Your insider guide to flea markets in France
Every francophile who follows Ma Vie Française® knows about the second hand markets (also known as flea markets) in Paris, most notably the Marché aux Puces.
Contrary to its name, this refined market is famous for its precious antiques and collectibles.
But as neither my budget nor my lifestyle has room for rare breakables, I’ve found other flea markets in France hold greater personal appeal. These include brocantes, vide-greniers (literally ’empty attics’) and even French online markets.
They’re all tremendous fun, but the thrill of the hunt at the vide-grenier, a delicious mix of American garage sale and flea market, tops my list.
The secret to successful bargaining with the French
Tips: visiting a vide-grenier is generally easier by car, especially if you buy anything difficult to carry. Bring some tote bags.
Bargaining is perfectly acceptable. Respectful, rather than aggressive bargaining will yield the greatest reward. Most French merchants would rather refuse a sale than accept an insulting offer.
Instead, try asking for a discount if you buy two or more items:
‘Quel est le prix si je prends les deux/les trois/le tout?’
‘What’s the price if I buy two/three/the lot?’
If you’re polite and make a decent offer, vendors are usually quite receptive.
One way to research the France of yesteryear
During my last trip to France, my daughter and I drove one Sunday morning to a popular local second hand market, where the vendors stretched from one end of the parking lot to the next.
I hit pay dirt at the first table. An elderly woman was offering grandmother’s kitchenware: stoneware mustard pot and cruets, a ‘dripolator’ teapot and vintage faïence.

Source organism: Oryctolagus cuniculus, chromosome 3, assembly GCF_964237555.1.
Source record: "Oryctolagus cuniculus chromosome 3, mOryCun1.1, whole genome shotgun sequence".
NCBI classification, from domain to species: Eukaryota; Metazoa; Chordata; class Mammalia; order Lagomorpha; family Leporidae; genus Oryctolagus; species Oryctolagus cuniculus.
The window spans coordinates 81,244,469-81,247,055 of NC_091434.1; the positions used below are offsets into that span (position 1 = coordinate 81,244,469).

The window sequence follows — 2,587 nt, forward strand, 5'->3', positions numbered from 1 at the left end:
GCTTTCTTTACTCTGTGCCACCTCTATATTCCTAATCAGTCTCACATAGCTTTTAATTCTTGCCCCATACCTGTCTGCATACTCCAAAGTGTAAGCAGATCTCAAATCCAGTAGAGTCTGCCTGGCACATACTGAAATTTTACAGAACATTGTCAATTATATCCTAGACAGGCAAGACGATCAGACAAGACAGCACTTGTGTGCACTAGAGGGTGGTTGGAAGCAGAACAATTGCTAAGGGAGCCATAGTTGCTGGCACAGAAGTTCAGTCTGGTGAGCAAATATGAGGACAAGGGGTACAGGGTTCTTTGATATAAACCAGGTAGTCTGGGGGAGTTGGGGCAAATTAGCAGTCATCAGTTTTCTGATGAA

She gave me a good deal on the lot, and held my purchases while we continued to shop. I found an antique copper pot, initialed to ensure its return from the tinsmith; a copper planter; giant brass utensils hanging from brass hooks; and an exquisite green and yellow glazed pitcher — small snippets of the France of yesteryear.
What not to ask the French
The adventure didn’t end there. A few stalls over I spied an enamel cylinder, which could be hung on a wall. I innocently inquired in French: “Monsieur, qu’est-ce que c’est?” — a planter, perhaps?
In a tone I can only describe as one the French save for the very young or feeble minded, he answered: “c’est pour les femmes, madame, pour se nettoyer a l’intérieur.”
His tone clearly meant: “are you an imbecile, Madame? It’s for feminine interior cleansing.”
Worse, Monsieur took my mortification for complete ignorance, so he began an enthusiastic pantomime to explain himself.
Alas, I had admired a vintage douche or enema irrigator, not recognizing its function. In my defense, the vintage item bore no resemblance to its modern cousins — but still!
Nobody else seemed to think our interaction extraordinary, but we immediately assured Monsieur we understood, and made a quick escape.
I learned a valuable lesson: don’t ask a vendor to identify a curiosity unless you have some idea of its purpose. But don’t let that deter you. The vide-grenier is a genuine slice of France that’s too good to miss.
Have you visited flea markets in France? Share your experience, favourite find, or best bargaining tips with us below.Image credits:
1 & 3. Courtesy of Parlez-Vous Provence LLC
2. “Grande rue de Villiers-en-Désoeuvre – Eure (France), vide-grenier” by Spedona.
4. Photo of vintage irrigator, courtesy of Julie Briggs.